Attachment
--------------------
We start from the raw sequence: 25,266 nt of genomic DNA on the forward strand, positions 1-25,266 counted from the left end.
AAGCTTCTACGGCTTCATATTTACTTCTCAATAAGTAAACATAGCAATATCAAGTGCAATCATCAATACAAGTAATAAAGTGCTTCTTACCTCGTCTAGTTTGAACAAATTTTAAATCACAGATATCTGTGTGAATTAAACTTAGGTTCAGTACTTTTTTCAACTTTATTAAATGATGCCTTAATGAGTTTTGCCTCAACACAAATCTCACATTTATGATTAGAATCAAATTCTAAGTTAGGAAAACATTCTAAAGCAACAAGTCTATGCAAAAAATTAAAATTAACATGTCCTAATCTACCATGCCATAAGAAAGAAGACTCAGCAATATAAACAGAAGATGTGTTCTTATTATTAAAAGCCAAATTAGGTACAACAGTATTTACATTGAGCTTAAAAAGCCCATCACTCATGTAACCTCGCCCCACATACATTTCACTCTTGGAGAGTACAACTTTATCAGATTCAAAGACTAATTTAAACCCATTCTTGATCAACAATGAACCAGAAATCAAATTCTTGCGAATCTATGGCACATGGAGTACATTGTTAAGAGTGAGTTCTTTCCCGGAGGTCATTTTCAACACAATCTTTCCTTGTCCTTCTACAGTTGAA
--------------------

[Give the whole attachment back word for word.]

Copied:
We start from the raw sequence: 25,266 nt of genomic DNA on the forward strand, positions 1-25,266 counted from the left end.
AAGCTTCTACGGCTTCATATTTACTTCTCAATAAGTAAACATAGCAATATCAAGTGCAATCATCAATACAAGTAATAAAGTGCTTCTTACCTCGTCTAGTTTGAACAAATTTTAAATCACAGATATCTGTGTGAATTAAACTTAGGTTCAGTACTTTTTTCAACTTTATTAAATGATGCCTTAATGAGTTTTGCCTCAACACAAATCTCACATTTATGATTAGAATCAAATTCTAAGTTAGGAAAACATTCTAAAGCAACAAGTCTATGCAAAAAATTAAAATTAACATGTCCTAATCTACCATGCCATAAGAAAGAAGACTCAGCAATATAAACAGAAGATGTGTTCTTATTATTAAAAGCCAAATTAGGTACAACAGTATTTACATTGAGCTTAAAAAGCCCATCACTCATGTAACCTCGCCCCACATACATTTCACTCTTGGAGAGTACAACTTTATCAGATTCAAAGACTAATTTAAACCCATTCTTGATCAACAATGAACCAGAAATCAAATTCTTGCGAATCTATGGCACATGGAGTACATTGTTAAGAGTGAGTTCTTTCCCGGAGGTCATTTTCAACACAATCTTTCCTTGTCCTTCTACAGTTGAA